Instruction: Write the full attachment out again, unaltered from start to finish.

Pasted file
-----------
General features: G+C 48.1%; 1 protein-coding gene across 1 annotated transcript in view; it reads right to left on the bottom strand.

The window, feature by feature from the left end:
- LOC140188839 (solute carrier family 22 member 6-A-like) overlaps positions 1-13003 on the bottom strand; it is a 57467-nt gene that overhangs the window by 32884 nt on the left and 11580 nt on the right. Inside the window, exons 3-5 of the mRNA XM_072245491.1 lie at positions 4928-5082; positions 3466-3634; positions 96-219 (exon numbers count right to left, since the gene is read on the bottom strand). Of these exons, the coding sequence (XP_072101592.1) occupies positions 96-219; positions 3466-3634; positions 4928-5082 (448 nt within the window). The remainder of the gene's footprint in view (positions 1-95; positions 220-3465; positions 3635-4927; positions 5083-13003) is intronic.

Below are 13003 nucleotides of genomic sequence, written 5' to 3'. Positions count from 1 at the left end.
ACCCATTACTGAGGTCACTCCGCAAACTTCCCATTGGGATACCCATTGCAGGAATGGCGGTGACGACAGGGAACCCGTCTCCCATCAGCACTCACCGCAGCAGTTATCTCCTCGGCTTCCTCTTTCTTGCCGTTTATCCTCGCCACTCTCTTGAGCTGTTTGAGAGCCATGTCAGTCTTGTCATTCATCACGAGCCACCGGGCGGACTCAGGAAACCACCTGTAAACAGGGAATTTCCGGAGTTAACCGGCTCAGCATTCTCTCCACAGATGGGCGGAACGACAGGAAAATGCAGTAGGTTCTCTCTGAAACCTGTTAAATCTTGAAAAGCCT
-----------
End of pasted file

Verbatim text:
General features: G+C 48.1%; 1 protein-coding gene across 1 annotated transcript in view; it reads right to left on the bottom strand.

The window, feature by feature from the left end:
- LOC140188839 (solute carrier family 22 member 6-A-like) overlaps positions 1-13003 on the bottom strand; it is a 57467-nt gene that overhangs the window by 32884 nt on the left and 11580 nt on the right. Inside the window, exons 3-5 of the mRNA XM_072245491.1 lie at positions 4928-5082; positions 3466-3634; positions 96-219 (exon numbers count right to left, since the gene is read on the bottom strand). Of these exons, the coding sequence (XP_072101592.1) occupies positions 96-219; positions 3466-3634; positions 4928-5082 (448 nt within the window). The remainder of the gene's footprint in view (positions 1-95; positions 220-3465; positions 3635-4927; positions 5083-13003) is intronic.

Below are 13003 nucleotides of genomic sequence, written 5' to 3'. Positions count from 1 at the left end.
ACCCATTACTGAGGTCACTCCGCAAACTTCCCATTGGGATACCCATTGCAGGAATGGCGGTGACGACAGGGAACCCGTCTCCCATCAGCACTCACCGCAGCAGTTATCTCCTCGGCTTCCTCTTTCTTGCCGTTTATCCTCGCCACTCTCTTGAGCTGTTTGAGAGCCATGTCAGTCTTGTCATTCATCACGAGCCACCGGGCGGACTCAGGAAACCACCTGTAAACAGGGAATTTCCGGAGTTAACCGGCTCAGCATTCTCTCCACAGATGGGCGGAACGACAGGAAAATGCAGTAGGTTCTCTCTGAAACCTGTTAAATCTTGAAAAGCCT